Regarding your first comment... I think that when a source is right sounding an amplifier won't make it any better, you just can get better drive on your cans. Using an amp to make a crappy source sounding acceptable with some given cans is IMHO as pointless as adding more sauce to cover the putrid taste of the meat. It will be still putrid.

post #8 of 43
I use portable amps as otherwise I would have too much space in my pockets LOL
Sriously tho I feel that it adds something to the equation especially as it allows me to line out my iPod!
Is also good source for any disposal income LOL
post #9 of 43
If you're truly happy with what you have, then stop now. Escape the forum while you still can .

But......you asked, and you asked about specific amps. Seems to me you've already been bit by the head-fi bug. Nothing wrong with chasing better SQ. You'll find both the Meier amps and the Ray Samuel amps are especially nice with Cowon players. If you're able to make a mini meet, then by all means please do. It would give you a chance to try some different equipment, including portable amps.
post #10 of 43
Thread Starter 
Thank you for the replies. Fortunately my source is surprisingly good. And I have no desire to set money ablaze just to have the coolest get-up on the block. Alternately, I am quite happy to invest money (more so than most people) in anything that can enhance my listening experience. Some people dig cars. Others airplanes. A handful get off on heroin. For me, it is experiencing music. Experience. I guess that is the key word here - in a different context. I need to experience different amps. Unfortunately, that is difficult to do. There is no "store" to visit and I won't be able to hit up one of the conventions. So, I'm left with the opinions of you folks. I'm left with this forum and others like it to focus my purchases. I have no other intelligent alternatives.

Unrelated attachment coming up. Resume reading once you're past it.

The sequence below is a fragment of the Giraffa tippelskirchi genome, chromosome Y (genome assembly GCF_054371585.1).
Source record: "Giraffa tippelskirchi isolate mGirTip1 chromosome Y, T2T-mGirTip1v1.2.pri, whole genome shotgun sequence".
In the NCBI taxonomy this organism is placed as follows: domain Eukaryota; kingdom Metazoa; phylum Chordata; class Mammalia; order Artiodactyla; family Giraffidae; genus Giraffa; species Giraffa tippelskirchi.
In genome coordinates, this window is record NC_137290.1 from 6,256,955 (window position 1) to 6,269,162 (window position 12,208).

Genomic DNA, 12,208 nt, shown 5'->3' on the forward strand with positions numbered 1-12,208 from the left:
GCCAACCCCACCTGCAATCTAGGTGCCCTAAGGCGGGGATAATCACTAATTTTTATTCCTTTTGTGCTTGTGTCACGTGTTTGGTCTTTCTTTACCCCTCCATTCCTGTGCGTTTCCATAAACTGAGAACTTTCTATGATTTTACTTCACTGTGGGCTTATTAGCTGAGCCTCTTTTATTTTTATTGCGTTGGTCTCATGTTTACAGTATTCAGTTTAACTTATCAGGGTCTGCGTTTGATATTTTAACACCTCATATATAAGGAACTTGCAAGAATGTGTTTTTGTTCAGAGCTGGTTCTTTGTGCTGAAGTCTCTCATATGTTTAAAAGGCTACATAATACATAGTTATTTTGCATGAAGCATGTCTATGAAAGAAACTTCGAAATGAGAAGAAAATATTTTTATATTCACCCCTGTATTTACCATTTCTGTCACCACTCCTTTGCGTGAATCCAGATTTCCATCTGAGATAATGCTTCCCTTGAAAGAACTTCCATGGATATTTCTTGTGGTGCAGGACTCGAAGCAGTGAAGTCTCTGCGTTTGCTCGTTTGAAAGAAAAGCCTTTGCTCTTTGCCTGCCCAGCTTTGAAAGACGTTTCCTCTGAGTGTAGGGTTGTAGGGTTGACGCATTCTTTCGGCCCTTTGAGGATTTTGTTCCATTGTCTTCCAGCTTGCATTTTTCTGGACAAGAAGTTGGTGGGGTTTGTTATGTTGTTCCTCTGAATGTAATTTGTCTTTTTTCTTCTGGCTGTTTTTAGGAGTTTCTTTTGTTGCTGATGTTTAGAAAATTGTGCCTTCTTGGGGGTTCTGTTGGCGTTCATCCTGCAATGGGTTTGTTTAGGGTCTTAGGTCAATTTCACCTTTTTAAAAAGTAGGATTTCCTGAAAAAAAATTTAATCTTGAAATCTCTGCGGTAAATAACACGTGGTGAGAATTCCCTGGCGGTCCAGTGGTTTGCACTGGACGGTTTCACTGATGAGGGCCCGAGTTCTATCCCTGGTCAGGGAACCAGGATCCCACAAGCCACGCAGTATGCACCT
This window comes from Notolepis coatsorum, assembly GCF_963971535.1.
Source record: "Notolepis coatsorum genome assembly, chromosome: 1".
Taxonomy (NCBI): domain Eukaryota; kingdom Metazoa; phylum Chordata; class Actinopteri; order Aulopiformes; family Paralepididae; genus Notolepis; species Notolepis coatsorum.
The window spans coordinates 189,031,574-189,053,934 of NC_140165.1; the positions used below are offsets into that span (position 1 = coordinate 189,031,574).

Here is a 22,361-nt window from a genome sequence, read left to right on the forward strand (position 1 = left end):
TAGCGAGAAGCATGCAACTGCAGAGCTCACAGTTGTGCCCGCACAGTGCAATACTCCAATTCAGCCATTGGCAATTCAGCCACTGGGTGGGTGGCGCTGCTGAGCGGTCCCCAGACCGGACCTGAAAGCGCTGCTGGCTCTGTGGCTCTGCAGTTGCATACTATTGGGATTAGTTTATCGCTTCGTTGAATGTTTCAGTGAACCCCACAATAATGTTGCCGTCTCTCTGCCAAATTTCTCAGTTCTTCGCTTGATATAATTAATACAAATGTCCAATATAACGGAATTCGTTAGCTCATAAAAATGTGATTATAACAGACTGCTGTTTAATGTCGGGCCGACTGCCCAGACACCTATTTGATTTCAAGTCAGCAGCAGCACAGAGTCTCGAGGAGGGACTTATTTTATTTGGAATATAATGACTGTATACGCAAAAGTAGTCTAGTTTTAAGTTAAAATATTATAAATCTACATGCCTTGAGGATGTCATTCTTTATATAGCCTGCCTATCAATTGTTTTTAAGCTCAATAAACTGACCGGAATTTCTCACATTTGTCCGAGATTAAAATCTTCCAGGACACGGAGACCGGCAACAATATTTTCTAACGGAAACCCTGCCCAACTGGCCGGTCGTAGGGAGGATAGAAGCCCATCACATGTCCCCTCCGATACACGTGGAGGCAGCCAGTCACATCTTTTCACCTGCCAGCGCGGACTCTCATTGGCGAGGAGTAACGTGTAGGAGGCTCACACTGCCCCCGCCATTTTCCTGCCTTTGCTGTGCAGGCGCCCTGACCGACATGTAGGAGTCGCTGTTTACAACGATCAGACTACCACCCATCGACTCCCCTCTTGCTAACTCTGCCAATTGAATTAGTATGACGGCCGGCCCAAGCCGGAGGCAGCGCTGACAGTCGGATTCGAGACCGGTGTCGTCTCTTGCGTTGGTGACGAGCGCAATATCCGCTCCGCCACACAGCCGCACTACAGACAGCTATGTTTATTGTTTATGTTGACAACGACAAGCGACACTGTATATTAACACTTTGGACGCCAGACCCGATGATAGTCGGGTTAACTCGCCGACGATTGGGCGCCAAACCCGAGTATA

There. A mini-defense of my original question: is there a chance that introducing a high-end portable headphone amp will enhance my listening pleasure with a rig I am already happy with? This rig BTW has no direct line out - just a headphone out. I suffer from a lack of knowledge and a lack of experience to answer my own question definitively. Or even obliquely.

Do I stand a chance of being happier with my sound or am I simply and ignorantly throwing away money on an amp? Or, is it the middle of the road: a roll of the dice, a hope and a prayer that my gear will synergize well (at least in my imagination)?

Integral, related question: how do I approximate a line-out? I've read with the iAudio 7 to keep the EQ settings flat and all other jeteffect psychoacoustic utilities set at zero. Regarding volume, I have read all sorts of things, many of which confuse the D2 with the iAudio 7. The Cowon iAudio 7 has a unit-less volume range from 0 to 40. Where are iAudio 7 users putting their volume to approximate a line out for their portable amps? Or is this unanswerable, i.e. dependent upon the amp one is using?
post #11 of 43

An analogy, perhaps

I don't know if it is absolutely appropriate, but think of driving two different cars, one having twice as much horsepower. The lower powered car can drive 55 MPH down the highway just fine, as can the more powerful car. But, when you really need to give it a kick to either pass or just to have fun, the more powerful car is "better".

In music listening, recordings have a dynamic range. Sometimes the power requirements are low, but when that bass drum kicks, or the organ belches out a powerful and loud low note, the horsepower requirements go up dramatically. The recording quality and amount of compression it received during production have influence on this dynamic range.